The leader,"must be comfortable with the prospect of making a decision that ultimately turns out to be wrong." The leader must also push the team to closure and not allow decisions to be put off indefinitely.
4. Avoidance of Accountability
"Because of this lack of real commitment and buy-in, team members develop an avoidance of accountability, the fourth dysfunction. Without committing to a clear plan of action, even the most focused and driven people often hesitate to call their peers on actions and behaviors that seem counterproductive to the good of the team."
A team that holds one another accountable. . .
*Ensures that poor performers feel pressure to improve
*Identifies potential problems quickly by questioning one another's approaches without hesitation
*Establishes respect among team members who are held to the same high standards
*Avoids excessive bureaucracy around performance management and corrective action
The leader's role in overcoming this dysfunction "is to encourage and allow the team to serve as the first and primary accountability mechanism." But, the leader "must be willing to serve as the ultimate arbiter of discipline when the team itself fails."
5. Inattention to Results
"Failure to hold one another accountable creates an environment where the fifth dysfunction can thrive. Inattention to results occurs when team members put their individual needs (such as ego career development, or recognition) or even the needs of their divisions above the collective goals of the team."
A team that focuses on collective results. . .
*Retains achievement-oriented employees
*Minimizes individualistic behavior
*Enjoys success and suffers failure acutely
*Benefits from individuals who subjugate their own goals/interests for the good of the team
It is the leader who must "set the tone for a focus on results... Team leaders must be selfless and objective, and reserve awards and recognition for those who make real contributions to the achievement of group goals."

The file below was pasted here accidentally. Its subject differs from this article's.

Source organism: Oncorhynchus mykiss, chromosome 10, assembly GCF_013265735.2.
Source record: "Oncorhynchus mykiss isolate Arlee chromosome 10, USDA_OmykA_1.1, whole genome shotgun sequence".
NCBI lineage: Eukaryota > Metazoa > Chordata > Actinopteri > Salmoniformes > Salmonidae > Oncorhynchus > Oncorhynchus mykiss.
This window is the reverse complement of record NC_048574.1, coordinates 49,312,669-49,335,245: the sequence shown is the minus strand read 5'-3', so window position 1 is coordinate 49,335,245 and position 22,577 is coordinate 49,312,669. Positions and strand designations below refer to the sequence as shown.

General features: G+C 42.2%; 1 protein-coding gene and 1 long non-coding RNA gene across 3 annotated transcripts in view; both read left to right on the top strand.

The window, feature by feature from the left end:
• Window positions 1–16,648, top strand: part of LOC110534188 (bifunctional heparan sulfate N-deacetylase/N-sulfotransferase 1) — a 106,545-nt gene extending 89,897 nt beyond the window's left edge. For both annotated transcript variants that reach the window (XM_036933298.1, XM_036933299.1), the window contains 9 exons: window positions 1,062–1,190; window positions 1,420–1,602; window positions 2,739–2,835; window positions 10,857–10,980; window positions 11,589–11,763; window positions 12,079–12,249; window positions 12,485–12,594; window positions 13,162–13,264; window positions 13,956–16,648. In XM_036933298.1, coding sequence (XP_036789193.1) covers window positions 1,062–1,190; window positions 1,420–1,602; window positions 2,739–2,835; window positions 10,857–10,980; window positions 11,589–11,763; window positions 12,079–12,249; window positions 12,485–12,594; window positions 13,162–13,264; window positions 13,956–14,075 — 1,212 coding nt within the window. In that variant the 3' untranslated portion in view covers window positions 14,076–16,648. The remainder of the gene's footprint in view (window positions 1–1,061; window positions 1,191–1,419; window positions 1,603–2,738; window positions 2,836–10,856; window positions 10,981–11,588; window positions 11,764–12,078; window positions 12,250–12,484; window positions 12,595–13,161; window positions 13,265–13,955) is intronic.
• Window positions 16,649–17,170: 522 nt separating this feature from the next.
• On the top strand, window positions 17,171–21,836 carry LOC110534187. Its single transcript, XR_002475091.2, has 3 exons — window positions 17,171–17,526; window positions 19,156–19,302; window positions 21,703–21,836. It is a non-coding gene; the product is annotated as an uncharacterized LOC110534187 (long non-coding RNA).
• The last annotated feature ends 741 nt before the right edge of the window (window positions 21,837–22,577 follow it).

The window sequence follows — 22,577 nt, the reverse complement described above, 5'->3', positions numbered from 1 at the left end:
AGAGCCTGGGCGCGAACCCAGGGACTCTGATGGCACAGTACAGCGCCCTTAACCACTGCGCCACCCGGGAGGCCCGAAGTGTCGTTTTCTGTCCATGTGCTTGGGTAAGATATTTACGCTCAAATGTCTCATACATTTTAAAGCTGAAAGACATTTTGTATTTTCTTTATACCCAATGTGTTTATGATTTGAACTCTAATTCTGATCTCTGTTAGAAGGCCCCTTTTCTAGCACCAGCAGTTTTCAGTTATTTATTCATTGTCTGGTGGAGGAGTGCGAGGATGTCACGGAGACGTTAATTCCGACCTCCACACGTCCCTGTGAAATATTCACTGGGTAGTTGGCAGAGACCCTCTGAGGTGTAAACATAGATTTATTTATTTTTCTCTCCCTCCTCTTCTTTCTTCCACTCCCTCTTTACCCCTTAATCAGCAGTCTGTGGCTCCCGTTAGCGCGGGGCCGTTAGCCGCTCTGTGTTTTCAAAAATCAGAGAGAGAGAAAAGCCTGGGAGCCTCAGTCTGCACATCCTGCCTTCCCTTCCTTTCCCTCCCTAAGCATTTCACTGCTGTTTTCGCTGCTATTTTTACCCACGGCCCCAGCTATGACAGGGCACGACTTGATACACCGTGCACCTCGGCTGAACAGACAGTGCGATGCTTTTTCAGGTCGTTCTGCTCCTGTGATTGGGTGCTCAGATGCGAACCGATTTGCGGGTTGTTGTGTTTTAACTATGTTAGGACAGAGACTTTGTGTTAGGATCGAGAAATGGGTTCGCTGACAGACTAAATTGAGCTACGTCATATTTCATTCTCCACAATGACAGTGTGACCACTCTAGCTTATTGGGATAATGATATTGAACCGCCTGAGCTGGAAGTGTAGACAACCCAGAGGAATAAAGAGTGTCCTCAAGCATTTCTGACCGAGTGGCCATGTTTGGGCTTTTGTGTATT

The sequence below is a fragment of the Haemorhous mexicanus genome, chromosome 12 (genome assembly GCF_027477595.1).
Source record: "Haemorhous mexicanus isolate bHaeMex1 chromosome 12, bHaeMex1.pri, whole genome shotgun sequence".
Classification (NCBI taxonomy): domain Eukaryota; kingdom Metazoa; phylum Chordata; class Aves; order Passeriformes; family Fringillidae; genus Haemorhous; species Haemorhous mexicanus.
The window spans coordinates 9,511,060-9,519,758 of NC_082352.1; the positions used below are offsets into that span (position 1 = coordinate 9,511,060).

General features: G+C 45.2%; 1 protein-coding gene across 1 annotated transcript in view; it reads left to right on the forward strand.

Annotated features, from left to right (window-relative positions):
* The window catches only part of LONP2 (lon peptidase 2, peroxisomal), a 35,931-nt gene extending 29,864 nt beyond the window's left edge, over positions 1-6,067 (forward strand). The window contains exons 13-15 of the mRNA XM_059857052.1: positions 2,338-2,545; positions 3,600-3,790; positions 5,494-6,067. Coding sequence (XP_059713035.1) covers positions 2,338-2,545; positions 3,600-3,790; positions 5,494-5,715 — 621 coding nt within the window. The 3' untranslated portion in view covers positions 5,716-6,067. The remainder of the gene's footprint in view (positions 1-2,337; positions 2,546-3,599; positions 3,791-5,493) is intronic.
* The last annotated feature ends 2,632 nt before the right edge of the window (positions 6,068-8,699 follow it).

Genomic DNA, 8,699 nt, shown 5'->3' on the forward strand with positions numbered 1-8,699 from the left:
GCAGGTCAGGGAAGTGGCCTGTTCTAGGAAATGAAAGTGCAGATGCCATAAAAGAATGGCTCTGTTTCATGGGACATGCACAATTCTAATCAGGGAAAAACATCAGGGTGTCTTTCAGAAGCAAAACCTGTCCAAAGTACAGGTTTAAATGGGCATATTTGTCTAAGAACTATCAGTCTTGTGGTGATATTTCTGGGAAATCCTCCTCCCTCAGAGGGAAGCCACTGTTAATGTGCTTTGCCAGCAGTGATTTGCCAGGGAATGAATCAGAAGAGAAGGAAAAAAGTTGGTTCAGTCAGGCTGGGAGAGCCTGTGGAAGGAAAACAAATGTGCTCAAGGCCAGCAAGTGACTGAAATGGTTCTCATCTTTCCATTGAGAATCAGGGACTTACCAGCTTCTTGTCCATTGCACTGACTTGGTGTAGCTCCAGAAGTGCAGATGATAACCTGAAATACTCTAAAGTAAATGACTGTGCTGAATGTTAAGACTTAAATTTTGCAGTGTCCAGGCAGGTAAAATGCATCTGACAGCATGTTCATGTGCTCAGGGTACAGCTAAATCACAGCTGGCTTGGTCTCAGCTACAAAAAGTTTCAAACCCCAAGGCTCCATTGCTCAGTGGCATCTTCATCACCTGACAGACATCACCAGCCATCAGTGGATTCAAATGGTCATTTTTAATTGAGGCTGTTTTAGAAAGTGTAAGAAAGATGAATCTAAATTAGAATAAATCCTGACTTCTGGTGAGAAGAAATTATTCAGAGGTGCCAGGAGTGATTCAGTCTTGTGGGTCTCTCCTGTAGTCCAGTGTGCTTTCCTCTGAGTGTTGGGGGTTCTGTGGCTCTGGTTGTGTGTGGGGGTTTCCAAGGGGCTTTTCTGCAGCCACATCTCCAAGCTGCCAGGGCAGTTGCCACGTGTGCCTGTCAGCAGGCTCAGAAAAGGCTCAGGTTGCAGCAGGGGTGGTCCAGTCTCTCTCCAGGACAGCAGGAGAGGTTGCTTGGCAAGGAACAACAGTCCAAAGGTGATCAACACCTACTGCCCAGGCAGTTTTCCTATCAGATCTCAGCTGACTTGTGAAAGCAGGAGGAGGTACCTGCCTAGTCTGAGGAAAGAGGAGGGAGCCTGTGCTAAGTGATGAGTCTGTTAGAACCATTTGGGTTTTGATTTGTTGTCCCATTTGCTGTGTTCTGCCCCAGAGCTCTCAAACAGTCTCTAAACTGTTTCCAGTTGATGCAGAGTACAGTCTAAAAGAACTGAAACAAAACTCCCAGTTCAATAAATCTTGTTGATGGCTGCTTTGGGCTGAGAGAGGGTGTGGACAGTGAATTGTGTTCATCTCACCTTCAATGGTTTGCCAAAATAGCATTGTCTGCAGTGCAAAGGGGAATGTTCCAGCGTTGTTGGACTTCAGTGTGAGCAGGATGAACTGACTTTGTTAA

I hope that you will look at the many teams that you are a part of and see if you are adding or detracting to that team's success. If you a leader you must have the courage to lead. Leaders understand that they are to serve the group and not the opposite. If you will have the courage to lead and make the necessary changes you can experience success and its rewards. If your group needs help give me a call and we hope to help you become a fully functioning team.
Just Common Sense
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Phil Warren is a local pastor and has lived in the Dexter community for the last 12 years. He has six children and four grandchildren and his wife Cindy is a local teacher. He enjoys photography, reading, writing and golf. He also loves coaching in the local park leagues. Phil spent his early years growing up in the hills near Wappapello Lake. He moved to Granite City, IL. during his grade school years. Phil worked 13 years at McDonnell Douglas Aircraft in St. Louis and has pastored since 1986. He also served in the U.S. Army as a military policeman and was stationed at Ft. Campbell KY. and Seoul, Korea. He attended college at SIUE and Oakland City College.